With numerous detrimental oil spills in the past, it’s no wonder President Obama promised to veto the recently passed—62 to 36—Keystone XL pipeline bill.
The ongoing battle of suppressing and promoting the bill seems to finally be coming to an end, and rightfully so.
Why would the United States allow a 1,179-mile pipeline, stretching from Canada to the Gulf of Mexico that would help increase the effects of climate change, and would benefit an estimated 35 permanent operating jobs after construction is finished?
Plus, what happens in the event that this pipeline, which is estimated to carry as much as 830,000 barrels of oil a day, bursts, spilling oil into the land and waterways that we depend on?
In January, an estimated 50,000 gallons of oil found its way out of the pipeline that was carrying it, and into the Yellowstone River in Montana, and this surely isn’t the first time. Oil spills cost millions of dollars in clean up and restoration, as well as the damage done to the land and to plant and animal habitats.
With the fate of the pipeline currently resting in the hands of the president, who said his final verdict is dependent on the environmental impact of the pipeline and job creation, the EPA sent out a letter to the State Department after the bill passed, detailing the potential effects of the pipeline.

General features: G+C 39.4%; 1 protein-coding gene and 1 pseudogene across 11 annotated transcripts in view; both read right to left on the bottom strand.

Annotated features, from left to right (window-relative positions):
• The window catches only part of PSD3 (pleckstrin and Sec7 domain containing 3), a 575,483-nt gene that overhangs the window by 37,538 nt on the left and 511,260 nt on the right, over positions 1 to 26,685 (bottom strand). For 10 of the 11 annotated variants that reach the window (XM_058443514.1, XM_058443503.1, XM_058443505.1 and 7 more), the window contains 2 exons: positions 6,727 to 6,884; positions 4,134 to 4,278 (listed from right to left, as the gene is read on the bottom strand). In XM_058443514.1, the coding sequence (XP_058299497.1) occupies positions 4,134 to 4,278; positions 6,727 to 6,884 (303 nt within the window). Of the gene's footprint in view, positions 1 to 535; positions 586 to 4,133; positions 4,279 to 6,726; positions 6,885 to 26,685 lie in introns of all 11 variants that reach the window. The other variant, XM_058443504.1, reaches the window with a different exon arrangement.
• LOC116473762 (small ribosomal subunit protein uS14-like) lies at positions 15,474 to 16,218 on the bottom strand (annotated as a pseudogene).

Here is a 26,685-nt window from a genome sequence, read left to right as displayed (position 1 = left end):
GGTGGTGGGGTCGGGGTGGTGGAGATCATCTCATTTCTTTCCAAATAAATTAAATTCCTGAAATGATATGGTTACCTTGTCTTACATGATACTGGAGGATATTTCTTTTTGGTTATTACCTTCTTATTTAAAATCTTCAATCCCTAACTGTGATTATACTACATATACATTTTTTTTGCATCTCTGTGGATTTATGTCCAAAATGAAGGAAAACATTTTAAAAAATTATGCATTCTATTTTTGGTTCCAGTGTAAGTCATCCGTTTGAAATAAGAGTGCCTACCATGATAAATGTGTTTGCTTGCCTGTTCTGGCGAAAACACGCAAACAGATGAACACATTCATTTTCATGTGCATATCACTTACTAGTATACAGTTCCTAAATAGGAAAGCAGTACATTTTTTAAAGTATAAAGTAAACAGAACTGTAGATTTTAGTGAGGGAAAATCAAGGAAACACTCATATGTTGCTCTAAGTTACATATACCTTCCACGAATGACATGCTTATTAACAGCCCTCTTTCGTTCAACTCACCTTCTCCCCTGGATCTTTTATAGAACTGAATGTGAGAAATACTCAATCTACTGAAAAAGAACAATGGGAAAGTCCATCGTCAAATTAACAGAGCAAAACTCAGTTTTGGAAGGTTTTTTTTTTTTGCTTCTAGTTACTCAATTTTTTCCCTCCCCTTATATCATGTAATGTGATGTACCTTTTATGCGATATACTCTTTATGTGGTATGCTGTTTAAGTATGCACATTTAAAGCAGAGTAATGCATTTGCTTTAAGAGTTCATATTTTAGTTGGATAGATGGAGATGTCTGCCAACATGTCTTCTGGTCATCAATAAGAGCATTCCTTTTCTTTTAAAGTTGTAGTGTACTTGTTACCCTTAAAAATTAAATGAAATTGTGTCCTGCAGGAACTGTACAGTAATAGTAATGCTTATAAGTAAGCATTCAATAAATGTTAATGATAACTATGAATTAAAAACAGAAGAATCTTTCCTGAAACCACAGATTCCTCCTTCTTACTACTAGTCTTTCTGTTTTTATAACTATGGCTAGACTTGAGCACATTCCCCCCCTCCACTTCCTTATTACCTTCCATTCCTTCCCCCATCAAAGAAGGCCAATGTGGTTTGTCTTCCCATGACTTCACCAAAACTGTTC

Over the course of the pipeline’s lifetime, the EPA confirmed that the construction of the pipeline would increase greenhouse gas emissions.
“…27.4 MMTC0 2-e per year is equivalent to the annual greenhouse gas emissions from 5.7 million passenger vehicles or 7.8 coal fired power plants,” said Cynthia Giles, EPA assistant administrator, in the letter, which can be found on their website.
The pipeline has been a subject of debate for years, and now that it’s nearing a more final verdict, it’s relieving to know that the president seems so sure to veto the bill. But why would we continue walking down dependence lane, when we could be looking forward to solar, wind or other renewable energy, which are gaining in popularity because of their proven successful on the sustainable front?
Though, there are many factors that play into the bill, and surely I haven’t covered all of them here, but I find this to be a no-brainer. Building a pipeline of that magnitude doesn’t fair well for the environment, and in the case that it does rupture, do we really want to pay out millions in conservation work when the harm can be prevented?
This article originally appeared in the University Chronicle on February 9, 2015.